HS-DSCH are discussed: a) IR based on two-stage rate

matching and b) IR based on block interleaving. The IR

based on two-stage rate matching [3][4][9] is the agreed

upon IR scheme for HS-DSCH. It uses two stages of rate

matching where the first stage is used to match the amount

of coded bits to the UE buffering capability and the second

stage is used to generate the different redundancy versions.

It may be noted that the first stage will be bypassed in case

the UE has full buffering capability. IR based on block

interleaving was proposed in [5][6]. The approach uses a

block interleaver in the channel coding chain followed by a

redundancy version selector and a virtual bit priority

mapper. The block interleaver rows and columns are

permuted according to UMTS-Release ’99 internal turbo

interleaver and 1st interleaver algorithms. This technique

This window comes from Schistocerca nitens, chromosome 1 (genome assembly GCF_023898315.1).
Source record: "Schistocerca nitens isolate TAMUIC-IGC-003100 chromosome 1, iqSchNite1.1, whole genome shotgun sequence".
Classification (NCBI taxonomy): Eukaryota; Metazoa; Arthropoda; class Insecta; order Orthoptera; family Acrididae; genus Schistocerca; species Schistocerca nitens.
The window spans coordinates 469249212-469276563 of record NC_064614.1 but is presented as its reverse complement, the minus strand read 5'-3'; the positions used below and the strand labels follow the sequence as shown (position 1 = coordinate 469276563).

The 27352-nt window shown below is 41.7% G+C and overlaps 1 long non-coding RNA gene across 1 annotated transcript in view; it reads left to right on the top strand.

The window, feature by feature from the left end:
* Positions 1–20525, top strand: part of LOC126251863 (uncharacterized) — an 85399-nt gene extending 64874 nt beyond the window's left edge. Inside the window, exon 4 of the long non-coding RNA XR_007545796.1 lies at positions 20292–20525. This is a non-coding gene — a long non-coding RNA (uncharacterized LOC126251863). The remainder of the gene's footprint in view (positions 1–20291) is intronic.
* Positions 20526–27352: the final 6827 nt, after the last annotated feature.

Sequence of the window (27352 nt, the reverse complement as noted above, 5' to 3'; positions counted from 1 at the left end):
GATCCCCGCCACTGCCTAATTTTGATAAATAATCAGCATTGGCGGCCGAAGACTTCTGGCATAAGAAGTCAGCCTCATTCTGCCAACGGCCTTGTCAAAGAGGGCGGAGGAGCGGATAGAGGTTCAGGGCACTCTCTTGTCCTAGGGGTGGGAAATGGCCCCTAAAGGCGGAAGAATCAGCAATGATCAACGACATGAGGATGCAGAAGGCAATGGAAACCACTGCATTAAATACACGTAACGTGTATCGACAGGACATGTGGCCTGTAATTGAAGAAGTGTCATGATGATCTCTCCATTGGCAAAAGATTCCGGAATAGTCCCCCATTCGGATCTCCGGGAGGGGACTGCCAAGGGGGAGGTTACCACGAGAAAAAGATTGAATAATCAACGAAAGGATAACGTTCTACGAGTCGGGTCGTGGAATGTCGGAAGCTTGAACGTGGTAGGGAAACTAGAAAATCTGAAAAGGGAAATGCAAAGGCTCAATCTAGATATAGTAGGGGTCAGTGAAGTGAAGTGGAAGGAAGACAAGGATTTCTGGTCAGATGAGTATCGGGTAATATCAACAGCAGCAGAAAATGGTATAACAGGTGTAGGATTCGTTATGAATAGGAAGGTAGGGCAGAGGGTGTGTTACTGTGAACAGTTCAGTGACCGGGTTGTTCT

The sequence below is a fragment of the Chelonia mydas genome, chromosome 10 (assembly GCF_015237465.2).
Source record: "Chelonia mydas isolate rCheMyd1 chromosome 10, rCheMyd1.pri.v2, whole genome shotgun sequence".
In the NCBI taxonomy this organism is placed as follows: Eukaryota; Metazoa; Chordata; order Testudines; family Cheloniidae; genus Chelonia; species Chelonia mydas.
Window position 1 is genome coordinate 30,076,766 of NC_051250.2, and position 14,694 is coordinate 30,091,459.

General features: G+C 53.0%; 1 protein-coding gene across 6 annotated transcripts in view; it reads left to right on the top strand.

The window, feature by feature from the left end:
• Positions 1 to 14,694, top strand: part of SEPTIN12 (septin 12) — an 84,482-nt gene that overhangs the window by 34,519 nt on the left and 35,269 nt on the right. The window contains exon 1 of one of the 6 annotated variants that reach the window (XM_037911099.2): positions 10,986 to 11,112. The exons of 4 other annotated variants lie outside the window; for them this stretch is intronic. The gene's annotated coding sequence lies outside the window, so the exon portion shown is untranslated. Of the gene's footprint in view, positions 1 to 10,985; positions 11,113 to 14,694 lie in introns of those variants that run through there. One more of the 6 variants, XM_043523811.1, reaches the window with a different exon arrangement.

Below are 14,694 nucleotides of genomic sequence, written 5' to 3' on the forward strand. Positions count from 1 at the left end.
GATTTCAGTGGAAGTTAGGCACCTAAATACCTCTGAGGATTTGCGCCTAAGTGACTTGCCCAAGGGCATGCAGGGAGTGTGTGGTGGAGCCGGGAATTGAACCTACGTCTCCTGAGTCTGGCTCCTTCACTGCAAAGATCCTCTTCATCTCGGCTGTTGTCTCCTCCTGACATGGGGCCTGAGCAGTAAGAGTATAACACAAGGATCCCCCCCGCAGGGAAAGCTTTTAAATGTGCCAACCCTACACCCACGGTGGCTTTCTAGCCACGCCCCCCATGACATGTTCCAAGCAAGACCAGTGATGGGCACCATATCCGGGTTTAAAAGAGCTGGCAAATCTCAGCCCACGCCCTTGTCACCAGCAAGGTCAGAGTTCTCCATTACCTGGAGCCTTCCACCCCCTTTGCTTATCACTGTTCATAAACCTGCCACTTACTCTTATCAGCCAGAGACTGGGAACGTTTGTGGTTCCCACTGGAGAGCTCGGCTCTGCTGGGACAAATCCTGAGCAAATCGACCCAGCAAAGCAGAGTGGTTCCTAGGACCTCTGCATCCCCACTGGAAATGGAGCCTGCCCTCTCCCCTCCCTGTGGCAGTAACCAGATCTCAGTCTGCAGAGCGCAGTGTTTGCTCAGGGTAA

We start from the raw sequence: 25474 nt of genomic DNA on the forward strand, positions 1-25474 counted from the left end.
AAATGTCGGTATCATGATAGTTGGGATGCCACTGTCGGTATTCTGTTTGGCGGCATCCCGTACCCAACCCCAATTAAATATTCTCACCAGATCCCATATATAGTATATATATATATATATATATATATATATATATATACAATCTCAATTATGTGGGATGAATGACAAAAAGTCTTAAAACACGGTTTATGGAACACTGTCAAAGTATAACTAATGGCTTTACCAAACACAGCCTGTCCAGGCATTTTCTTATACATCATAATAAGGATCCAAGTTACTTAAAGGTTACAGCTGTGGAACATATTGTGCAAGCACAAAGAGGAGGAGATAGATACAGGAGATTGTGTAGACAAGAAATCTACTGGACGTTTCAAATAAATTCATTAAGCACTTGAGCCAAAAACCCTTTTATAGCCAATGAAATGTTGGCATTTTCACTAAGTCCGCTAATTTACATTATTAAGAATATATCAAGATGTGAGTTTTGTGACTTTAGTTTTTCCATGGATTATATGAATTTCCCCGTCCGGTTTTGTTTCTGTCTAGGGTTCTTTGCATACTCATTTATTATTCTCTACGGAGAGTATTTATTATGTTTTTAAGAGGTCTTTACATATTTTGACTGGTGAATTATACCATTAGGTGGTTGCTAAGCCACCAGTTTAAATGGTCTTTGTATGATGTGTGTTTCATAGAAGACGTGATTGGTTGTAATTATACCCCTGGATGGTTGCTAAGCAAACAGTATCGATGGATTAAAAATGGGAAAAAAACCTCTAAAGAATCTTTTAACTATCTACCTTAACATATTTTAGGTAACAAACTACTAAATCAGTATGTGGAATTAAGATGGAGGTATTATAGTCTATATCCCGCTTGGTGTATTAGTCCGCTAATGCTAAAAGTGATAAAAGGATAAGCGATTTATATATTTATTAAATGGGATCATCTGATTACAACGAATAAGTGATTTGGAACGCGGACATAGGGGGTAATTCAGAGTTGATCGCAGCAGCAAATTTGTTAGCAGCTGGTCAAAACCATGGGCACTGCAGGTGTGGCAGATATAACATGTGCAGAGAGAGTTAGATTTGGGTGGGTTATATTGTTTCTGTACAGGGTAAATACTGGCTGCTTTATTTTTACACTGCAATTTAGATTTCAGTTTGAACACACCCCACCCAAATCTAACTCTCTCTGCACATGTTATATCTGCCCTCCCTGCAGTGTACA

simplifies the Release-’99 channel coding chain by

removing the rate-matching block. The block interleaver

acts both as a rate-matcher and channel interleaver followed

by a virtual bit priority mapper. In this scheme, orthogonal

re-transmissions (i.e., each transmission contains unique

parity bits) are guaranteed and as such the performance of

this scheme is optimal. Section II describes the W-CDMA

HS-DSCH IR scheme based on two-stage rate matching.

Section III provides a brief description of the IR scheme

based on block interleaving. Simulation results comparing

these two methods are then presented in Section IV.

Finally, conclusions are drawn in Section V.

II. HARQ BASED ON TWO-STAGE RATE-

MATCHING

The 3GPP HARQ scheme for HS-DSCH is shown in

Figure 1. This scheme is based on the rate-matching

algorithm defined in Section 4.2.7 of [7] and can support

both self-decodable and non self-decodable transmissions.

The First Rate Matching block is used to adjust the number

of available coded bits at the Node-B to the virtual UE’s